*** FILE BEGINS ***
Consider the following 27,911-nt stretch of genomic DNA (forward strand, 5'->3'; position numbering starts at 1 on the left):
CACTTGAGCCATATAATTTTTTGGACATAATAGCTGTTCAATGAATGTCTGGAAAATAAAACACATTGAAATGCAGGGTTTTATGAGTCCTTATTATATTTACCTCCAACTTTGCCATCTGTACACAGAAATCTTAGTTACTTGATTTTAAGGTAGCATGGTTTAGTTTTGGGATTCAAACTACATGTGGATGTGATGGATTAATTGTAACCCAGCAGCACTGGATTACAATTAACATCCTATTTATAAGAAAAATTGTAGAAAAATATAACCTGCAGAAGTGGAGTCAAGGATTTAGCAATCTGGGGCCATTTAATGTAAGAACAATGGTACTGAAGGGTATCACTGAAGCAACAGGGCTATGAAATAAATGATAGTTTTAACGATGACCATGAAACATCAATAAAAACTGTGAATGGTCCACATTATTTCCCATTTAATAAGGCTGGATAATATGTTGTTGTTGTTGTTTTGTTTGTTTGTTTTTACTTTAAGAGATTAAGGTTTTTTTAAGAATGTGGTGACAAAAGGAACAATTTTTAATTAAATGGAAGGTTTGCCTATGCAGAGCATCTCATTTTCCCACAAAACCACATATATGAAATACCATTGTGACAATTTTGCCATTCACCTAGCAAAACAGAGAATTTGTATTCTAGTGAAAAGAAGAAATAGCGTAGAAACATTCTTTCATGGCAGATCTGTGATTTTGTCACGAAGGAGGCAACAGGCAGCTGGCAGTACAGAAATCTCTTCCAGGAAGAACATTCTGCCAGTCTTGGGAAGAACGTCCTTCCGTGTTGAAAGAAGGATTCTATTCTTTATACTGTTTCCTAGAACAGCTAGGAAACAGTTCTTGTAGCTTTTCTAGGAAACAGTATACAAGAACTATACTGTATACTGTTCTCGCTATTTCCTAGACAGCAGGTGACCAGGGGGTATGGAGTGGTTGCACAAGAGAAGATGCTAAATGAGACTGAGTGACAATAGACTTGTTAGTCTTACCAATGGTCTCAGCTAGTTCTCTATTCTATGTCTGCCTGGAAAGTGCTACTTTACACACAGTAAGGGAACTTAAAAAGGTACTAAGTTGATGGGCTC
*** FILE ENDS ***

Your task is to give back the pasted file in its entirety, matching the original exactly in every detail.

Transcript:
Consider the following 27,911-nt stretch of genomic DNA (forward strand, 5'->3'; position numbering starts at 1 on the left):
CACTTGAGCCATATAATTTTTTGGACATAATAGCTGTTCAATGAATGTCTGGAAAATAAAACACATTGAAATGCAGGGTTTTATGAGTCCTTATTATATTTACCTCCAACTTTGCCATCTGTACACAGAAATCTTAGTTACTTGATTTTAAGGTAGCATGGTTTAGTTTTGGGATTCAAACTACATGTGGATGTGATGGATTAATTGTAACCCAGCAGCACTGGATTACAATTAACATCCTATTTATAAGAAAAATTGTAGAAAAATATAACCTGCAGAAGTGGAGTCAAGGATTTAGCAATCTGGGGCCATTTAATGTAAGAACAATGGTACTGAAGGGTATCACTGAAGCAACAGGGCTATGAAATAAATGATAGTTTTAACGATGACCATGAAACATCAATAAAAACTGTGAATGGTCCACATTATTTCCCATTTAATAAGGCTGGATAATATGTTGTTGTTGTTGTTTTGTTTGTTTGTTTTTACTTTAAGAGATTAAGGTTTTTTTAAGAATGTGGTGACAAAAGGAACAATTTTTAATTAAATGGAAGGTTTGCCTATGCAGAGCATCTCATTTTCCCACAAAACCACATATATGAAATACCATTGTGACAATTTTGCCATTCACCTAGCAAAACAGAGAATTTGTATTCTAGTGAAAAGAAGAAATAGCGTAGAAACATTCTTTCATGGCAGATCTGTGATTTTGTCACGAAGGAGGCAACAGGCAGCTGGCAGTACAGAAATCTCTTCCAGGAAGAACATTCTGCCAGTCTTGGGAAGAACGTCCTTCCGTGTTGAAAGAAGGATTCTATTCTTTATACTGTTTCCTAGAACAGCTAGGAAACAGTTCTTGTAGCTTTTCTAGGAAACAGTATACAAGAACTATACTGTATACTGTTCTCGCTATTTCCTAGACAGCAGGTGACCAGGGGGTATGGAGTGGTTGCACAAGAGAAGATGCTAAATGAGACTGAGTGACAATAGACTTGTTAGTCTTACCAATGGTCTCAGCTAGTTCTCTATTCTATGTCTGCCTGGAAAGTGCTACTTTACACACAGTAAGGGAACTTAAAAAGGTACTAAGTTGATGGGCTC